4. Examine the extent to which the scheme‘s objectives have been achieved and comment on the effectiveness with which they have been achieved.
  5. Examine the level and trend of coverage of the scheme with particular reference to forthcoming CSO National Disability Survey;
  6. Identify the level and trend of costs associated with disability allowance, discuss staffing resources associated with the scheme and comment on the efficiency with which the scheme is achieving its objectives;
  7. Examine the interaction with other income maintenance schemes, including Blind Pension;
  8. Evaluate the degree to which the objectives warrant the allocation of public funding on a current and ongoing basis and examine the scope for alternative policy or organisational approaches to achieving these objectives on a more efficient and/or effective basis;
  9. Specify potential future performance indicators that might be used to better monitor the performance of Disability Allowance.

1.5 Methodology & Consultation Process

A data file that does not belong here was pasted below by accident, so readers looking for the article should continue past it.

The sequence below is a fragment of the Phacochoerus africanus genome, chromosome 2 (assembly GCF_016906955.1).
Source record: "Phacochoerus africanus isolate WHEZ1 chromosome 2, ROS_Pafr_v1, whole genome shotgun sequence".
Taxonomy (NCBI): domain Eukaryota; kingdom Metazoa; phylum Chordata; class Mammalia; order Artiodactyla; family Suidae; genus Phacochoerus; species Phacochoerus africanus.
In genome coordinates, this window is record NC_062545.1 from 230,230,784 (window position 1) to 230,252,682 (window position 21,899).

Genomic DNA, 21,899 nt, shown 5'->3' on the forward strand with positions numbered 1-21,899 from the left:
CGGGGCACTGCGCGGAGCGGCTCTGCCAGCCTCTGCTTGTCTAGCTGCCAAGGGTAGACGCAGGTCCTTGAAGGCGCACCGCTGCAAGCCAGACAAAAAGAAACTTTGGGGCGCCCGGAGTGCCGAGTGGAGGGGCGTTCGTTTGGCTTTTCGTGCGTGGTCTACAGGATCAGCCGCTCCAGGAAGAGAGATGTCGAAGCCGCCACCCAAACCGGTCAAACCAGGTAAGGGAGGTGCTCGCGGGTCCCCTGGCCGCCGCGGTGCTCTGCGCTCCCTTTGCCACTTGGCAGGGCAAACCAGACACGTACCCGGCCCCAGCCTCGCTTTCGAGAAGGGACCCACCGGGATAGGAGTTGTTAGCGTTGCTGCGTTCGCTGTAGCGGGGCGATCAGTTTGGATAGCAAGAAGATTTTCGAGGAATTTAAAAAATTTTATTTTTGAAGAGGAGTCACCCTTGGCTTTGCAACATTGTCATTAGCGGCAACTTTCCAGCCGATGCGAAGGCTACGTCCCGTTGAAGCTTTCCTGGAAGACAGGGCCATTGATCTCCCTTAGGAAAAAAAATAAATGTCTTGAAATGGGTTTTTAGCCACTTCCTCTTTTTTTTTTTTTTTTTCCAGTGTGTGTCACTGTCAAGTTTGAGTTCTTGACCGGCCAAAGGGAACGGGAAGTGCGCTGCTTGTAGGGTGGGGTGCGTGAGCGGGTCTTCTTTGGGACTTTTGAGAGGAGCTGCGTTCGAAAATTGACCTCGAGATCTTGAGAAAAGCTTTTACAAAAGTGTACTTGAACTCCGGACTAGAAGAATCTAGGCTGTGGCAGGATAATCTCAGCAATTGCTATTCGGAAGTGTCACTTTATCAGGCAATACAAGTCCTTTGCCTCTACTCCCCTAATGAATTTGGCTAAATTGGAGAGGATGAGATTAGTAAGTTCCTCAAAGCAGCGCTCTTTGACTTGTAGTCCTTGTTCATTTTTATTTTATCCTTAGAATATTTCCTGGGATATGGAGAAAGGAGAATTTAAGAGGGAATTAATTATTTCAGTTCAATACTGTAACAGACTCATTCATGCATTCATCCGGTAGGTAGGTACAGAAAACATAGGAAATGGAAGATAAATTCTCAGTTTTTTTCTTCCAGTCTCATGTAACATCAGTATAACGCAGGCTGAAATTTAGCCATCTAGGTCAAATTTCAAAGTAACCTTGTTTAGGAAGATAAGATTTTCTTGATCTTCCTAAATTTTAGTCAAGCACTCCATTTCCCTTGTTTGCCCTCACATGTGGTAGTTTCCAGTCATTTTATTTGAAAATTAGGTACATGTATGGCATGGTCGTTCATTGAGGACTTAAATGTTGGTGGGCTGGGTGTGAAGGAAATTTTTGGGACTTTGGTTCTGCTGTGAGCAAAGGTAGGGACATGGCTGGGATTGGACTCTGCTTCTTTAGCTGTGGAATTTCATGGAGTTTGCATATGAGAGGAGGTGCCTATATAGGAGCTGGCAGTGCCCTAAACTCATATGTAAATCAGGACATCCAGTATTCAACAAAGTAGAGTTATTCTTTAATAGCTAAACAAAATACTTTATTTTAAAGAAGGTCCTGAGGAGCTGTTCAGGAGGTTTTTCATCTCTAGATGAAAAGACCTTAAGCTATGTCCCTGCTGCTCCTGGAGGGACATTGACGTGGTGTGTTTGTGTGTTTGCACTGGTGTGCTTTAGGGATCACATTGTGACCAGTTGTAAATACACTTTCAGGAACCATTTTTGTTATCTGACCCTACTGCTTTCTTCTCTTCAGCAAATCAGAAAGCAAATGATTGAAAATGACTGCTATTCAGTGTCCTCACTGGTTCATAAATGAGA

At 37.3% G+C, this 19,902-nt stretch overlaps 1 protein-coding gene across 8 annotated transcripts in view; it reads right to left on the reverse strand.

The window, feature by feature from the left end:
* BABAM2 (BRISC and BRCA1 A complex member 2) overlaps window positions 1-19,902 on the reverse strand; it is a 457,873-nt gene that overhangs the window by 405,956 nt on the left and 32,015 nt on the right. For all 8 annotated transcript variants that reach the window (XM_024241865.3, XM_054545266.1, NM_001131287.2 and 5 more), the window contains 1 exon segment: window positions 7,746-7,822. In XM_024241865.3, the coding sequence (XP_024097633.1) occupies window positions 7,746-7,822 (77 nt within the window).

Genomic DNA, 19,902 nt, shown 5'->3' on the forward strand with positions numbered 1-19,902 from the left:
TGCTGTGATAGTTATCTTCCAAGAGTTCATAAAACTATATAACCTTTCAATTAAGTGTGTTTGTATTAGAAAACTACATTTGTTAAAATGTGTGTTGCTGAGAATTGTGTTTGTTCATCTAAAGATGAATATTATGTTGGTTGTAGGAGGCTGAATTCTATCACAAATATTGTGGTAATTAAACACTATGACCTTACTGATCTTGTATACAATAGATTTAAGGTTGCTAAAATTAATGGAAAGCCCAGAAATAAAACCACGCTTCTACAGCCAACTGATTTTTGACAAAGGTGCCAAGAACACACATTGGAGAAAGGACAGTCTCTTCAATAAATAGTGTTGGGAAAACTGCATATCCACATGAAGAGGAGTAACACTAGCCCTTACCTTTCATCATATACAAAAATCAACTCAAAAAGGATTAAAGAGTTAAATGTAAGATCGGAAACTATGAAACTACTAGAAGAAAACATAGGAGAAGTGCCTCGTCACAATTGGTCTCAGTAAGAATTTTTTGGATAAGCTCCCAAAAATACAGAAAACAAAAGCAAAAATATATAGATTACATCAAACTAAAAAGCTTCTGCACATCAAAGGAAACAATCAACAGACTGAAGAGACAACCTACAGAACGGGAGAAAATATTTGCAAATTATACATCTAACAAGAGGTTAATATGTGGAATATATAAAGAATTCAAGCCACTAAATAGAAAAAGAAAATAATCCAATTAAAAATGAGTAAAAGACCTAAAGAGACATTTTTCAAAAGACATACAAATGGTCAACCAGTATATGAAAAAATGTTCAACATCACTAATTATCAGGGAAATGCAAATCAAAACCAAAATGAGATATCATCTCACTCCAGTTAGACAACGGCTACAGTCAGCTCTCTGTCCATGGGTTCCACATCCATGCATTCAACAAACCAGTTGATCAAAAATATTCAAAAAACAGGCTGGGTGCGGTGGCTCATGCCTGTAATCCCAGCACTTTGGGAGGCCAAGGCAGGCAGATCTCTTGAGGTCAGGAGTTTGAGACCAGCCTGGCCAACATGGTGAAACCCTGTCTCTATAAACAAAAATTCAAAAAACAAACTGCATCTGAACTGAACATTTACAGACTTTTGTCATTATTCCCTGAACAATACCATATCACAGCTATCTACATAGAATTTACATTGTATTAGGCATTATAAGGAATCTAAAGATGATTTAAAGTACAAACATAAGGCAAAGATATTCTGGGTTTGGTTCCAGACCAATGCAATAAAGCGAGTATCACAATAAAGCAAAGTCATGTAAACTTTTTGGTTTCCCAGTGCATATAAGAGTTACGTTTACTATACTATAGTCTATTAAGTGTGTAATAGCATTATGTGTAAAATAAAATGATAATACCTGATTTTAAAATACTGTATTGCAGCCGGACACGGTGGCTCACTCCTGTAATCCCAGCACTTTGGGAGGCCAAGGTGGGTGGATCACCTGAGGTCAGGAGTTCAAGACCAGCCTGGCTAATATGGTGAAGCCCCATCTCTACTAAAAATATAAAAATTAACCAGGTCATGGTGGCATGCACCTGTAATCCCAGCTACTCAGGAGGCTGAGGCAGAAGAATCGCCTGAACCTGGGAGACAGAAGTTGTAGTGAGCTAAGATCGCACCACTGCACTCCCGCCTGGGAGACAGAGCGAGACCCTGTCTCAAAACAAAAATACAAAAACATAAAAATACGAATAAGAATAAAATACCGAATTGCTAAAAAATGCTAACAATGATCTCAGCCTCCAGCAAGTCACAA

In order to identify and examine the objectives of the DA scheme the following methods were utilised: An historical analysis of the scheme was carried out based on Departmental files, Dáil and Seanad debates and other relevant literature. Statistical analysis was provided by the CSO for the first module of the National Disability Survey and by the Statistics staff of the DSP to identify how trends in the DA scheme have changed over time. Submissions were invited from a number of organisations across the Disability Sector. A summary of these submissions is provided in Appendix 2. Surveys of DA claimant files were undertaken by staff of the DSP. These surveys were drawn from two separate streams of DA claims. In the first instance, a randomised sample of 1,000 claims was drawn from the general population of DA claims and sought to identify key data in relation to age, gender, claim duration, age of entry into the scheme and the medical conditions which gave rise to the claims etc. The second survey, again involving 1,000 claims, was drawn at random from amongst the smaller subset of DA claimants who were also engaged in employment. Along with gathering data similar to that identified in the wider general sample, it focussed in particular on gathering data on earnings levels and the types of employment engaged in.